PET LIMIT LAWS                                                   Material on this page © The Animal Council 2006 - 2017

Frequently Asked Questions About Limit Laws

What are limit laws? —
Limit laws restrict the right to keep animals at a particular location within a jurisdiction, based on species and sometimes
other criteria such as age, size, gender or purpose such as breeding, training or boarding. These may be contained in
basic animal laws or in land use or other provisions for permits and licensing, which may or may not set forth conditions for
keeping excess animals. Related facts, for example, outbuildings at a residence or commercial character of the property
itself  have bearing in individual situations. Additional private restrictions may be contained in rental agreements and in
other types of private documents restricting property such as condominiums, subdivisions or homeowner associations.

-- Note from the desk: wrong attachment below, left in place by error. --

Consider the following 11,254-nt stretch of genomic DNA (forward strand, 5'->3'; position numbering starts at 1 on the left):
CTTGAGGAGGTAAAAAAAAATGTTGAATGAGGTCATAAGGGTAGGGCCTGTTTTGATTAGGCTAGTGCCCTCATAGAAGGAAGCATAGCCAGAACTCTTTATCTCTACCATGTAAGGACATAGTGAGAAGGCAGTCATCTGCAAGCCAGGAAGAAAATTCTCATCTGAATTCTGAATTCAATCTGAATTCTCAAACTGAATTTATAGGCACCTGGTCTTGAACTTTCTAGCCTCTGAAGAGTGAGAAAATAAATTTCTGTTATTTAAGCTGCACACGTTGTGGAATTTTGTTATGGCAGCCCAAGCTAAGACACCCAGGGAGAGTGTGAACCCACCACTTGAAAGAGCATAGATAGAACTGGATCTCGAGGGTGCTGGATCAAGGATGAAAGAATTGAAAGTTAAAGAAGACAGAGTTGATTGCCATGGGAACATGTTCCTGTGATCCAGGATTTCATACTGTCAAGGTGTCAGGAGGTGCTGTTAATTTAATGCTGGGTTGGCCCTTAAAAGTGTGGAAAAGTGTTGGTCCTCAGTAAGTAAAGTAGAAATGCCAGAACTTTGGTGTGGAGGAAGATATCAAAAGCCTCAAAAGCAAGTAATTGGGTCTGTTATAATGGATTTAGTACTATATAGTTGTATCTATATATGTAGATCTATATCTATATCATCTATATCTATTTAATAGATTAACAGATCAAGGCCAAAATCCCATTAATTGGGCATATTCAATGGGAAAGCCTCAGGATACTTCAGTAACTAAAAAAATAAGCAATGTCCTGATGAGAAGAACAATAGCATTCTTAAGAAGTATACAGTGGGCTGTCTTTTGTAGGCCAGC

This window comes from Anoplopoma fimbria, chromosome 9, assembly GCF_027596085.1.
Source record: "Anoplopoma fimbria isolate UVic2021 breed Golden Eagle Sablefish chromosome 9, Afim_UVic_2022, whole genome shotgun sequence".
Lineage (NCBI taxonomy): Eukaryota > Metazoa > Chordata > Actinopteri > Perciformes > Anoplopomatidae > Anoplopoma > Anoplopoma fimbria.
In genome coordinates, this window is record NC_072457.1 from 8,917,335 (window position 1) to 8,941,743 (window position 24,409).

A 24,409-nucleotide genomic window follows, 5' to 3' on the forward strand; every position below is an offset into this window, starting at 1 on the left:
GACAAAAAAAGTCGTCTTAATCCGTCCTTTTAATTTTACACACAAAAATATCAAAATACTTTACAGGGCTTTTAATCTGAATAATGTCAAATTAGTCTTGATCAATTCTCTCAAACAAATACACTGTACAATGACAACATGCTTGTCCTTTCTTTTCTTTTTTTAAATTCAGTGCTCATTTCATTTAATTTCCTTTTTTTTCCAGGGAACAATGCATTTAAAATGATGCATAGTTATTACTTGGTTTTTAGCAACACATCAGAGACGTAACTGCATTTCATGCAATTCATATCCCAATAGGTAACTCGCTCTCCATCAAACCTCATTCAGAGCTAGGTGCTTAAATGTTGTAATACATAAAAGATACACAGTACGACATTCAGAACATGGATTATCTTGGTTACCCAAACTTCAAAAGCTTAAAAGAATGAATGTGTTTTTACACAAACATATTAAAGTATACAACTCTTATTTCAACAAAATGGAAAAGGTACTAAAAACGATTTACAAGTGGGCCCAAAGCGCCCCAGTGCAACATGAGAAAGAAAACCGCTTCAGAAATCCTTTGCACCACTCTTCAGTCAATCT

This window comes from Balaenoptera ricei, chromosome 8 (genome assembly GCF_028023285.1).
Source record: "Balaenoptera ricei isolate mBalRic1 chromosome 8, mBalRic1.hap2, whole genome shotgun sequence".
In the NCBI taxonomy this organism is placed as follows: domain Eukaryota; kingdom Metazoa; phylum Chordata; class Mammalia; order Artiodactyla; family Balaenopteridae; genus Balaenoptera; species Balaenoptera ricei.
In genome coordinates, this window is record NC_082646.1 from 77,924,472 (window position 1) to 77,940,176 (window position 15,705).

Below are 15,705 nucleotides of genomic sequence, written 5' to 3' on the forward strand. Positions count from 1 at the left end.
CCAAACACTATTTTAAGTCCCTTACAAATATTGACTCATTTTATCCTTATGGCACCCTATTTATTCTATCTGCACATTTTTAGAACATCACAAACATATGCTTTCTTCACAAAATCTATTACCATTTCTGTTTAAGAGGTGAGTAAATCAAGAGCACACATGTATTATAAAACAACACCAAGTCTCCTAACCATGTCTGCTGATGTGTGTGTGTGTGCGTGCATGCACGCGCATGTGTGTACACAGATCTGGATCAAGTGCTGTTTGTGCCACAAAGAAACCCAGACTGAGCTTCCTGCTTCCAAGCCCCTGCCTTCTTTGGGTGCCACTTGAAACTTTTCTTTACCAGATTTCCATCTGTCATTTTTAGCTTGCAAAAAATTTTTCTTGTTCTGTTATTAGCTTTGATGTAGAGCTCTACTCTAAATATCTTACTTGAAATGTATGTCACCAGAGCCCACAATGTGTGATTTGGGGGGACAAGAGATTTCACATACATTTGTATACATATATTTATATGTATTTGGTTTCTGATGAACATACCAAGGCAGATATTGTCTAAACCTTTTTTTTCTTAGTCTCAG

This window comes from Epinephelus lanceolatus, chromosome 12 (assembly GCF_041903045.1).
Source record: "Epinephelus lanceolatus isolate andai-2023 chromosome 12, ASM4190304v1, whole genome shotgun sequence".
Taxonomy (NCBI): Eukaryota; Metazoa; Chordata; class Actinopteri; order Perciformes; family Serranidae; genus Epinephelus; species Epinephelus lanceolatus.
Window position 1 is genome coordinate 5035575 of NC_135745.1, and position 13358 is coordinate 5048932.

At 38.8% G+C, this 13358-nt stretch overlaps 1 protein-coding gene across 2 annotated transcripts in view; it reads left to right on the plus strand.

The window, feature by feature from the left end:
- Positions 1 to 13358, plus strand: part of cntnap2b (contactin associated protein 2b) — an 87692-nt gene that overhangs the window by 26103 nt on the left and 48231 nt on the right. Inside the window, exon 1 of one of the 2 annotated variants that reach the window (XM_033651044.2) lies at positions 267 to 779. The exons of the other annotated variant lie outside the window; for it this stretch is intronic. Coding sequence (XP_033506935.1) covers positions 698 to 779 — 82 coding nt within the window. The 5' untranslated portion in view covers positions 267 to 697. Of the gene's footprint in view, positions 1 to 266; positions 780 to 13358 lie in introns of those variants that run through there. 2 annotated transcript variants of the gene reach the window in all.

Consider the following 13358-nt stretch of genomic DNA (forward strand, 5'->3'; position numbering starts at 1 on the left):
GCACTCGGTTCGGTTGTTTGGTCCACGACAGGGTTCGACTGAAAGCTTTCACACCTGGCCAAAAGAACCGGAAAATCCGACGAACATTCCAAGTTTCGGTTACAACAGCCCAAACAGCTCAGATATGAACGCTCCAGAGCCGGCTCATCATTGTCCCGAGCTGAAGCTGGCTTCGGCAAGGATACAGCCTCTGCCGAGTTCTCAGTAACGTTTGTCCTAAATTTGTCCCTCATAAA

Provisions vary widely from complete absence of any restriction to an absolute limit of one animal subject to additional
restrictions such as species or size.

Who is impacted by limit laws?—
A broad cross-section of society ranging from well-known public figures and celebrities to dedicated hobbyists and
ordinary people keep varying numbers and species of animals in their homes as an evolving and integral part of their
lives. The many mutual benefits relationships between animals and people of all ages — children, active adults and elders
are well documented. Limit laws diminish policies promoting “family member” status for animals.

Why are limit laws enacted?—